The Race to Gracie Mansion: Interview With NYC Mayoral Candidate Eric Adams

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After decades in local politics, Brooklyn Borough President Eric Adams is closer than he has ever been to his goal of becoming New York City’s mayor.

Born in Brownsville, Brooklyn, and raised in nearby Bushwick and South Jamaica, Queens, Adams was beaten by police officers as a teenager after being arrested for trespassing. Despite this traumatic experience, he went on to become a police officer and to found a group called “100 Blacks in Law Enforcement Who Care,” which advocated for criminal justice reform and better relationships between the police and communities of color.

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He spent 22 years as a New York City police officer, first as a transit cop and later as an officer at the Sixth Precinct in Greenwich Village, as well as the 94th and 88th precincts in Brooklyn’s Greenpoint and Clinton Hill, respectively.

Following an unsuccessful run for Brooklyn’s 11th congressional district, Adams served seven years in the state Senate, representing a swath of central and eastern Brooklyn before being elected to his current post in 2013.

Since entering the mayoral race last November, the borough president has emerged as one of the frontrunners — after Andrew Yang — and currently has more cash on hand than any other candidate, according to city campaign finance records. And he is arguably the most pro-law-enforcement candidate in the Democratic field for mayor.

Commercial Observer recently reached out to Adams’ campaign to see if he would discuss his housing and land use platform, which advocates for converting hotels and offices to affordable housing, upzoning wealthier neighborhoods to create more residential units, and selling air rights to fund repairs to the city’s beleaguered public housing buildings. Adams responded through a spokesman with written answers to CO’s questions. Here they are, lightly edited for clarity.

Commercial Observer: How does your housing platform differ from the past eight years of Mayor de Blasio’s housing strategy?

Eric Adams: I am going to focus on building more deeply affordable housing, finding the inefficiency in the use of our current affordable housing stock, shoring up [the New York City Housing Authority], and building affordable units in higher-income areas so that lower-income New Yorkers have access to a higher quality of life.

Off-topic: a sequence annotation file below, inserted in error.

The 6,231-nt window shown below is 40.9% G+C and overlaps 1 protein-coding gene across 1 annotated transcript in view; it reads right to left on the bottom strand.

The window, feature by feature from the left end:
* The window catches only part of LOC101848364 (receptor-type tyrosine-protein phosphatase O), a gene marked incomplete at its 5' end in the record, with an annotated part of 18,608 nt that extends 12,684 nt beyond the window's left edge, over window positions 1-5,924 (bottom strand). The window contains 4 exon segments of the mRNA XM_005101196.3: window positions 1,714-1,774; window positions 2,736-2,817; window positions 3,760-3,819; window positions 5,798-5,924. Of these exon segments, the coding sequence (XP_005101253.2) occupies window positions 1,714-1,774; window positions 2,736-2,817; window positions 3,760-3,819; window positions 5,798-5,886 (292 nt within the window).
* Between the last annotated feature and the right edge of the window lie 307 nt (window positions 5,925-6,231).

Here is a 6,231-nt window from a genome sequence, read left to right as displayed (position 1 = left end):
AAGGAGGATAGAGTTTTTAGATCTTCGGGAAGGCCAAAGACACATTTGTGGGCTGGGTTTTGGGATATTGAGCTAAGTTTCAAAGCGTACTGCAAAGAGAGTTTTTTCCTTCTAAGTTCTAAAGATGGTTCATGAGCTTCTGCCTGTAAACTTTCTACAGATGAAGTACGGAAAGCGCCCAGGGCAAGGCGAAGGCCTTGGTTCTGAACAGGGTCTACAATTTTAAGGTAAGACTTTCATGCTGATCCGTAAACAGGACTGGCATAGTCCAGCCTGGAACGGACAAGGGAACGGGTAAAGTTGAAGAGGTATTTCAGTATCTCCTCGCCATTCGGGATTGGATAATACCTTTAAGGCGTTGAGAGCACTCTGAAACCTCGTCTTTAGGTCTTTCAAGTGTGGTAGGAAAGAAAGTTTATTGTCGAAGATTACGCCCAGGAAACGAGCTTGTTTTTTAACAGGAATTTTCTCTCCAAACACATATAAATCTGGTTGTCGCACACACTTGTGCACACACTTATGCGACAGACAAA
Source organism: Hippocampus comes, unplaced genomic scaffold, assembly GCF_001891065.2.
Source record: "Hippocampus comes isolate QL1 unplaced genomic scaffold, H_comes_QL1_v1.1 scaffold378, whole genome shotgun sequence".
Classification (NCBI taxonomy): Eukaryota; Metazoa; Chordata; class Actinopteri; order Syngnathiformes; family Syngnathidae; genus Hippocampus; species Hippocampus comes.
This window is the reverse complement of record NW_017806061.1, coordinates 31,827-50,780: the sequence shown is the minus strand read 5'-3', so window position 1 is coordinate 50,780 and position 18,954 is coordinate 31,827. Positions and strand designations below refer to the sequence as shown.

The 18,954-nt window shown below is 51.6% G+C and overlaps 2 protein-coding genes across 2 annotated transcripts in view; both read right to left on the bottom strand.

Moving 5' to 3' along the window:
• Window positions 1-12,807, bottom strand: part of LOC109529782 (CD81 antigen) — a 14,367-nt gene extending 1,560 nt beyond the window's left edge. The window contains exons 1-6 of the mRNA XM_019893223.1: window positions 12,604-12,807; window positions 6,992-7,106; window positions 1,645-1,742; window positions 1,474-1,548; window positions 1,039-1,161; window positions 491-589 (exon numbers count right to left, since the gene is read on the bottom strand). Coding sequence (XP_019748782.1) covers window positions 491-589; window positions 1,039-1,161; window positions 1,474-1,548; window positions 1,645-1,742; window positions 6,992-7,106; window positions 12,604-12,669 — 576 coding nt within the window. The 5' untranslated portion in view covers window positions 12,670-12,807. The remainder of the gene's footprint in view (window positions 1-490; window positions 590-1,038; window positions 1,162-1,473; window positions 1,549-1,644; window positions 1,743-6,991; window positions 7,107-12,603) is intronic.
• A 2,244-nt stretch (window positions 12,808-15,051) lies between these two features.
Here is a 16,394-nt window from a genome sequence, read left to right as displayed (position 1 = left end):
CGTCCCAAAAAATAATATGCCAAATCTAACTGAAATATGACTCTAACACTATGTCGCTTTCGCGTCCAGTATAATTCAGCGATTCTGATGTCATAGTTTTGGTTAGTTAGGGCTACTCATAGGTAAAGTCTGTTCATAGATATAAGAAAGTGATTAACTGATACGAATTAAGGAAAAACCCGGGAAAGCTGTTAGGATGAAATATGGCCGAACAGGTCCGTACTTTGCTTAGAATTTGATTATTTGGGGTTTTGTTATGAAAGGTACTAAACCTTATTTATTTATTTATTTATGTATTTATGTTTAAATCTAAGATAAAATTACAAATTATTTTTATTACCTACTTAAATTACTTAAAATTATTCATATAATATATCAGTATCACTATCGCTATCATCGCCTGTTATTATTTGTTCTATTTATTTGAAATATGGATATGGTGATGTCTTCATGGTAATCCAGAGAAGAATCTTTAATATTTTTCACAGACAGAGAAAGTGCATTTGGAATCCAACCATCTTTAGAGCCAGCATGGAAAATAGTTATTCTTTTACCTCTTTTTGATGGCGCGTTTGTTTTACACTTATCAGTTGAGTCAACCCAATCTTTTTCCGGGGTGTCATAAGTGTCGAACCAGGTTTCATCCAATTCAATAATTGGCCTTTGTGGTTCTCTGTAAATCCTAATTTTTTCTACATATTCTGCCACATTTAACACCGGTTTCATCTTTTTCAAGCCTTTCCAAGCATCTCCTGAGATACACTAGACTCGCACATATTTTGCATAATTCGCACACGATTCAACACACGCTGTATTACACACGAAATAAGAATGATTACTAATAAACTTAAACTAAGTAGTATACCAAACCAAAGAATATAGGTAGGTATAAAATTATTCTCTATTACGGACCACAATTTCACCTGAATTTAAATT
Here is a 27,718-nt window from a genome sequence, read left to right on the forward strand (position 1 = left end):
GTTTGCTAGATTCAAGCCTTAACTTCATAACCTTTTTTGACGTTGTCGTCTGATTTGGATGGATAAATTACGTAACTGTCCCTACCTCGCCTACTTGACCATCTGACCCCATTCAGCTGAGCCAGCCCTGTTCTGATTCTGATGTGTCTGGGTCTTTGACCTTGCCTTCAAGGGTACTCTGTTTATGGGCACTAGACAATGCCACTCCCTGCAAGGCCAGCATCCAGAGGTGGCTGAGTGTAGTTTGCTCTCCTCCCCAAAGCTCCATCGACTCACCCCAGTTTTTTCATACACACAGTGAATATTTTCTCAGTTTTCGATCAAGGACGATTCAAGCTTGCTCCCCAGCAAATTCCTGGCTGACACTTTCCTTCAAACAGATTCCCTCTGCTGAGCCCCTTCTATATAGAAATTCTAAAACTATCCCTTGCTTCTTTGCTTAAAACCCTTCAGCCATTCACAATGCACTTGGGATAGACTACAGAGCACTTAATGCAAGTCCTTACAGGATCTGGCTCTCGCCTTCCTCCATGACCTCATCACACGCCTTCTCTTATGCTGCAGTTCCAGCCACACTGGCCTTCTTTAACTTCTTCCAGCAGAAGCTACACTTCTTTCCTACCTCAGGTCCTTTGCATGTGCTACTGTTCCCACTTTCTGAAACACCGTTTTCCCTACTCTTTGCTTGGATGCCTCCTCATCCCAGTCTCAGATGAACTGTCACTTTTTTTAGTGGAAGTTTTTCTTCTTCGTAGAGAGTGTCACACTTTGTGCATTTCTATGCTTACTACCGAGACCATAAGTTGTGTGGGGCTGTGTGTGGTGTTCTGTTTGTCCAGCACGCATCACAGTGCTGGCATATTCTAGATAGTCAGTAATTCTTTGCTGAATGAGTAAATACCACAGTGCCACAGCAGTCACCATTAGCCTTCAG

What neighborhoods would you rezone, if any?

There is a large corridor in Manhattan between 14th Street and 42nd Street and Ninth Avenue and Park Avenue with access to mass transit, good schools and a high quality of life that deserves a long look to add new density that will yield affordable apartments.

Would you push to reform the city’s property tax system, which has long been considered outdated by both owners and tenants?  

Yes. New York City’s property tax system is fundamentally unfair, allowing wealthy people in Manhattan high-rises to pay significantly less than lower-income and middle-class, single-family homeowners in the outer boroughs. We need to shift the tax burden off renters and homeowners in less affluent areas to the owners of pricey apartments in wealthy areas.

Right now, billionaires are paying a fraction of the property tax rate that working-class folks are, and that’s just wrong.

Many in the real estate industry believe the citywide hotel special permit will be a death knell for new hotel construction in New York City. Do you have a position on the special permit, which would effectively make all new hotel construction subject to City Council approval? 

Yes, I support the special permit. We have had far too many hotels go up in the outer boroughs that add nothing to the communities they are in and do not provide fair wages for their employees. There needs to be much more scrutiny of development like that. Communities and stakeholders should have a say in where and how hotels are built in this city. There needs to be a process in place to ensure that hotels that are built consider the interests of residents, tourists, and workers.

What steps would you take to address the city’s homelessness crisis? How would you grapple with the current shortage of shelter beds and many neighborhoods’ resistance to shelter construction and conversions? 

As borough president, I have supported the equitable placement of shelters. But the long-term solution is not to build more shelters, it’s to build more supportive housing and affordable housing. The vast majority of people in shelters right now just need a more affordable place to live.

Meanwhile, there is vacant affordable housing that families could live in, as well as empty hotels that could be converted to residential and [single-room occupancies] that could be built for homeless individuals.

If elected, how would you change the mandatory inclusionary housing (MIH) policy? Or would you keep it the same?

I think most new developments through rezonings should have some amount of affordable housing, although the idea of mandating it across the board has had mixed results. My approach will be to apply MIH to developments in higher-income areas where the desire to build will be strong, even with a significant portion of the building set aside as affordable.

New York City has long struggled to finance and build enough housing for low-income New Yorkers. How would your housing strategy address that problem? 

We need to focus more on options that will create affordable units, but do not require more subsidy — such as small, cheaper micro-units that are common today around the world, but not in New York; SROs; and legal basement apartments and accessory units. We can also spend less on the capital side by converting existing buildings instead of building from scratch, such as converting hotels and commercial buildings to affordable housing.